It's not just Christianity per se that is given short shrift. Our founding fathers are also in disfavor with the popular culture and so are sometimes written out of history or downplayed to the point of ignoring their contributions. As Dr. Paul Vitz demonstrated, history and social studies, along with other subjects, are manipulated in public schools to conform to the ideological bent of the education establishment. The New Jersey Department of Education recently omitted America's founding fathers, including George Washington, Thomas Jefferson, and Benjamin Franklin, from the revised version of the state's history standards until an outpouring of public objections caused it to reverse its decision."
Such actions are hardly unique to New Jersey. James Rees, executive director of Mount Vernon, George Washington's estate, says that history textbooks in Virginia schools in the 1960s contained ten times more coverage of Washington than modern texts. "It's shameful," said Rees, "how little we teach our children about Washington and other founding fathers." Some argue that this practice of removing these references is ideologically driven. John Fonte of the Hudson Institute says that New Jersey is not concerned with teaching the basics of American history. "Obviously," said Fonte, "there are anti-patriotic forces at work at the New Jersey legislature."
The anti-traditional establishment is often more concerned with indoctrinating students in its worldview than with teaching the essentials of core subjects. A brief perusal of the NEA's 19951996 handbook well illustrates the point. The union shamelessly speaks out on policy issues having nothing to do with education, from endorsing the pro-choice position on abortion to stricter gun control legislation.
The National Council of Social Studies (NCSS), with 26,000 members nationwide, is another arm of the education establishment. It consists of teachers from various disciplines, including history, geography, political science, and economics. The NCSS holds itself out as the organization that helps prepare students for citizenship. Its self-described mission is to "provide leadership, service, and support for all social studies educators." And training social studies teachers, boasts the NCSS, has profound consequences for America: "Social studies educators teach students in the content knowledge, intellectual skills, and civic values necessary for fulfilling the duties of citizenship in a participatory democracy."
A credible case can be made, however, that instilling student pride in American history is not the goal of the group. Education expert and author Kay S. Hymowitz, of the Manhattan Institute, attended the NCSS's annual conference in November 2001. Keynote speaker James Loewen, wrote Hymowitz, "warned against patriotic displays like the singing of 'God Bless America: The Swedes," he noted, "and the Kenyans don't think God blesses America over all other countries."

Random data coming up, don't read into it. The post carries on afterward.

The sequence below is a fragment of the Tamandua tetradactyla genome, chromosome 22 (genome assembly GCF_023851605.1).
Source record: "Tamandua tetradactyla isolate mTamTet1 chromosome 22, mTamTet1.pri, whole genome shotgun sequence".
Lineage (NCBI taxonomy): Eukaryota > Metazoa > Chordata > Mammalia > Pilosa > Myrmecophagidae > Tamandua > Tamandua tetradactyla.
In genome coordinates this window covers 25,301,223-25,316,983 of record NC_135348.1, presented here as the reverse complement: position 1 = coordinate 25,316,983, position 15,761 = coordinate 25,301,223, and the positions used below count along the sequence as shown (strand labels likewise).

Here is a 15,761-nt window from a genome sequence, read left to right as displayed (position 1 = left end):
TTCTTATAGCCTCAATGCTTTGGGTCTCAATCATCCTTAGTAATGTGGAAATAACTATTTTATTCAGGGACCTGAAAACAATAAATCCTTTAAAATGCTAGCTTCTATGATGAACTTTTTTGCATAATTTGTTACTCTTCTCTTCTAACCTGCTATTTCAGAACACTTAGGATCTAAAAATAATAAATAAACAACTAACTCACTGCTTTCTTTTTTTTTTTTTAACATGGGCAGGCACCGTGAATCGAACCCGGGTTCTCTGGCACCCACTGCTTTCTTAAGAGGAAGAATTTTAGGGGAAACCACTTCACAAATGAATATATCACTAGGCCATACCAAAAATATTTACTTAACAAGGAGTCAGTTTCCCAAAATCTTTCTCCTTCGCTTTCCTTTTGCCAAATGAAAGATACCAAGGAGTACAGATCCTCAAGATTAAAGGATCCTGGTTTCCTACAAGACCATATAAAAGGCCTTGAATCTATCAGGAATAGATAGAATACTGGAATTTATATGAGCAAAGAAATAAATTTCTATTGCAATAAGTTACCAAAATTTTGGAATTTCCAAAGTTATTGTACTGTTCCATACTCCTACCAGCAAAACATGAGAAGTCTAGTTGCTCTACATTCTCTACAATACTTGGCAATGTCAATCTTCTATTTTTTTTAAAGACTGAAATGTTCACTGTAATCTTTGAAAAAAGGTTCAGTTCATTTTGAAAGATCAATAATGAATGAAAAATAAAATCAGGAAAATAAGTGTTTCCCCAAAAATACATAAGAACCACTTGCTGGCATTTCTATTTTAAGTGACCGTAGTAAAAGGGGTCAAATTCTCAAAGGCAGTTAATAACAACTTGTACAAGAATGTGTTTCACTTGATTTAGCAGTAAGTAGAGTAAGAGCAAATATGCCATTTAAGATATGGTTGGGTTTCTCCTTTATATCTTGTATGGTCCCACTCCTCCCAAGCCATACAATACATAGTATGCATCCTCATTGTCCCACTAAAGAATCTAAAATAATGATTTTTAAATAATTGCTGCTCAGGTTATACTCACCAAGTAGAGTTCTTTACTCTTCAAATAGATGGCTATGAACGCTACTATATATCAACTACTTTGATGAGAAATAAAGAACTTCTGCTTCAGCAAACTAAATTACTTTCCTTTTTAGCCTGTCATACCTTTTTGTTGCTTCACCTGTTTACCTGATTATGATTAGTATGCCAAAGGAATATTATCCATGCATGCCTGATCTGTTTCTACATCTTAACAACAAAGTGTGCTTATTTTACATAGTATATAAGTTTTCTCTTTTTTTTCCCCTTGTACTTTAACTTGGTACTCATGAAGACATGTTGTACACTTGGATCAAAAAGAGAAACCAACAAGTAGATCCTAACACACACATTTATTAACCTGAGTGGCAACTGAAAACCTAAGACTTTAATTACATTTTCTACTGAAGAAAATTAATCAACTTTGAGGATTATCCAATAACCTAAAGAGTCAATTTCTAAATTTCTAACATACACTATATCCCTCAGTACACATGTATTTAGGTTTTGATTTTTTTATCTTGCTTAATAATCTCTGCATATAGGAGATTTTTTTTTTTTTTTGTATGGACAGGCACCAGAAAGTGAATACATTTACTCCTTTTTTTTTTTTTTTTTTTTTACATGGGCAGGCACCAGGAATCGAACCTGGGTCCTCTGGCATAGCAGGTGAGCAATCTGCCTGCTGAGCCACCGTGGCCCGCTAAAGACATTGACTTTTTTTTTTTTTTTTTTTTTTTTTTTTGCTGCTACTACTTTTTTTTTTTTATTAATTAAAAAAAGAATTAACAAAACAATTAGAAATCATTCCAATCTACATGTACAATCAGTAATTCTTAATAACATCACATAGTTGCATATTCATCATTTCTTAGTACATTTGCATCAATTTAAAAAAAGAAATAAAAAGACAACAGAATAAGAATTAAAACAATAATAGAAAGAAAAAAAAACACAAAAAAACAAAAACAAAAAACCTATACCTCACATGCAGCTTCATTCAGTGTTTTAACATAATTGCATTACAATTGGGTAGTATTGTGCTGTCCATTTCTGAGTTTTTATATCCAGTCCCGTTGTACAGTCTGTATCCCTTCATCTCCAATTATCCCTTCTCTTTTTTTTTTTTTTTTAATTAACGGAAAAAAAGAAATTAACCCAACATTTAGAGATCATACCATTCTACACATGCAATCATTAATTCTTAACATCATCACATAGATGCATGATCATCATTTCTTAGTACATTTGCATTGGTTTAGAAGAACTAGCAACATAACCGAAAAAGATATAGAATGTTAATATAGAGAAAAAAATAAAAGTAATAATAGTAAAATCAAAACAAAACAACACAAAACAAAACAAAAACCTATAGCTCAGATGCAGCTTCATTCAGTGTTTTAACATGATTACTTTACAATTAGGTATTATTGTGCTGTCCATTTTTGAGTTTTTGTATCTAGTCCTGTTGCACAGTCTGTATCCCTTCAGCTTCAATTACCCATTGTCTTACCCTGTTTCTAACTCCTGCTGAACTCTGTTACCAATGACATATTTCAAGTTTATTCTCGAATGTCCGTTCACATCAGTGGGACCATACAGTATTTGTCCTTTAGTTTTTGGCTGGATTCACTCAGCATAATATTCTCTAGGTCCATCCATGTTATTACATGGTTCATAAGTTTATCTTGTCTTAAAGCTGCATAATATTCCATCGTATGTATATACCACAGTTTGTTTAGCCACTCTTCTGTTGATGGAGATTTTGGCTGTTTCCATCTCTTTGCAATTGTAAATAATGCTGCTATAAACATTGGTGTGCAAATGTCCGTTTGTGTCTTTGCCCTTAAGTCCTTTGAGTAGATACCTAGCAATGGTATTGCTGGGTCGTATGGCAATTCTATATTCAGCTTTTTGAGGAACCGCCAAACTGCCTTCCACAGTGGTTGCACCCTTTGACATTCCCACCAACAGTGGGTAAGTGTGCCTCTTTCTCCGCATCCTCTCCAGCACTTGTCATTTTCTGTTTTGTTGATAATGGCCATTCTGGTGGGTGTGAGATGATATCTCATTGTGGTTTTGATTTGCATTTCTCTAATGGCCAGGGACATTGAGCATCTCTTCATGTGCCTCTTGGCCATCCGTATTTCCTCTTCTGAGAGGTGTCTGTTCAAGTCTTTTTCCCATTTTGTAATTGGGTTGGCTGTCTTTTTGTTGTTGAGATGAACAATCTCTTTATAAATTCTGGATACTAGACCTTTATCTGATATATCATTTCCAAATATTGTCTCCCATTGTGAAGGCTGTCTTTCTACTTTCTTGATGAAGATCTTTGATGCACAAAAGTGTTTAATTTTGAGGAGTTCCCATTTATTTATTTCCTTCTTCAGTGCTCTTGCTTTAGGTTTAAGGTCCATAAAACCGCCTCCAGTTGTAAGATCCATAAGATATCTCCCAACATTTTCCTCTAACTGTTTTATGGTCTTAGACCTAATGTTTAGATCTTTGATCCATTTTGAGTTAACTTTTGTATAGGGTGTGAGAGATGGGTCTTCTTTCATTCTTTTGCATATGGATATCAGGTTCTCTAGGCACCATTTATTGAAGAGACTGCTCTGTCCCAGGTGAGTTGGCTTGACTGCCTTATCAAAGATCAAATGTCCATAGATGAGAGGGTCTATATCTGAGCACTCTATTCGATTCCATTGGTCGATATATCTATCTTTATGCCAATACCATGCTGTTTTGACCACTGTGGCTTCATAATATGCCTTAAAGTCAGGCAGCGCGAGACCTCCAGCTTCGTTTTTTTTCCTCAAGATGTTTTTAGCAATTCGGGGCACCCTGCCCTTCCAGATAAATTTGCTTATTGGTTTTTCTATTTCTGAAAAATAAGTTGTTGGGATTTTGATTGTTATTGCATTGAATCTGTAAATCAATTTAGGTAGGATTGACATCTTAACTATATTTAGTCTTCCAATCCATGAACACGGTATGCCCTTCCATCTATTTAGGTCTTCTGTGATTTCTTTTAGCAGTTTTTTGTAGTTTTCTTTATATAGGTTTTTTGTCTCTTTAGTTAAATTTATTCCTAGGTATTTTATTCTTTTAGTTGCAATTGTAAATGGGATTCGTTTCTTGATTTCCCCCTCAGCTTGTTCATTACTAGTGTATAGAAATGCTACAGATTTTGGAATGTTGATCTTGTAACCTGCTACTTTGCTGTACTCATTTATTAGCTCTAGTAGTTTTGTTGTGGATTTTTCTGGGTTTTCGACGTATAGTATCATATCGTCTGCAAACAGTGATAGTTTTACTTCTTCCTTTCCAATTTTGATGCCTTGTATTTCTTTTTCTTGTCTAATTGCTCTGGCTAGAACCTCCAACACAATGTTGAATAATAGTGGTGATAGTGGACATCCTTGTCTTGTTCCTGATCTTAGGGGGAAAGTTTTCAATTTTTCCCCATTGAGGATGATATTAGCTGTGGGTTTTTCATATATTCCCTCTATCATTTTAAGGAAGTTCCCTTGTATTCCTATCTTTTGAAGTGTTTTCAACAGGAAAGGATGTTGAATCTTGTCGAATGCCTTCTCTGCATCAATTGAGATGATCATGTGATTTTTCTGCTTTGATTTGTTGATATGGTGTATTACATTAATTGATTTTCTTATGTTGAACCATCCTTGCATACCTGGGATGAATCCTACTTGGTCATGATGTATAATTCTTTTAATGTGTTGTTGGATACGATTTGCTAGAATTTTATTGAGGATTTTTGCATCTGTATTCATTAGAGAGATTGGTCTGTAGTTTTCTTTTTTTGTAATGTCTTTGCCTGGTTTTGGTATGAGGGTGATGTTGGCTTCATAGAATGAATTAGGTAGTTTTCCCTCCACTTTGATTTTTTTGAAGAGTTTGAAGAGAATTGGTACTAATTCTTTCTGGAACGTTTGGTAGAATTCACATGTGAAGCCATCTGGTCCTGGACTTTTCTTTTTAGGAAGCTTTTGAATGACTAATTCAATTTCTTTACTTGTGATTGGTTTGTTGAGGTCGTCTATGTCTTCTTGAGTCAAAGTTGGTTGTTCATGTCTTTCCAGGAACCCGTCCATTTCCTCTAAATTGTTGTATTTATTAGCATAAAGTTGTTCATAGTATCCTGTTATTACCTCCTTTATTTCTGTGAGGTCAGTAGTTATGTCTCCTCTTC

Hymowitz also shared an exchange that took place at a meeting of the New York chapter of NCSS between a teacher and Alan Schulman, a member of a panel on "The Impact of September 11 on Social Studies Professionals." When the teacher explained that her students had been anxious to learn more American history after the terrorist attacks, Schulman responded, "We need to de-exceptionalize the United States. We're just another country and another group of people."
Sadly, this educator's attitude is not unusual among those in his profession. In 2002, the California assembly debated a bill that would require testing high school students on the essentials of American history, including the Declaration of Independence, the Constitution, and the Gettysburg Address. Members from the Claremont Institute-an organization that established the Teaching Teachers Project to restore the teaching of America's founding principles to public schools-testified in favor of the legislation. They stressed how important it was to our society that students be educated in civics. They also reported that during their testimony, "several liberal members of the legislature were so uninterested they simply walked away." Worse, they related the testimony of a state teachers' union spokesman in opposition to the legislation. This man opined that the Declaration and Constitution are "non-essential materials," and that schools have "more important subjects they need to be teaching."
There are countless additional examples of what Claremont's Brian Kennedy describes as "a vast nationwide movement to declare irrelevant America's past and the principles on which it was founded." One high school American history textbook, said Kennedy, devotes a mere six lines to George Washington, but six and a half pages to Marilyn Monroe. Elsewhere, the California Teachers Association at one point eliminated from its calendar a reference to the Fourth of July, but included an entry for "Internment of Japanese Day." It featured a Buddhist Nirvana Day, but omitted Christmas and Thanksgiving." And some want to tell us that multiculturalism doesn't reek of an anti-American and anti-Christian bias?
Was this article helpful?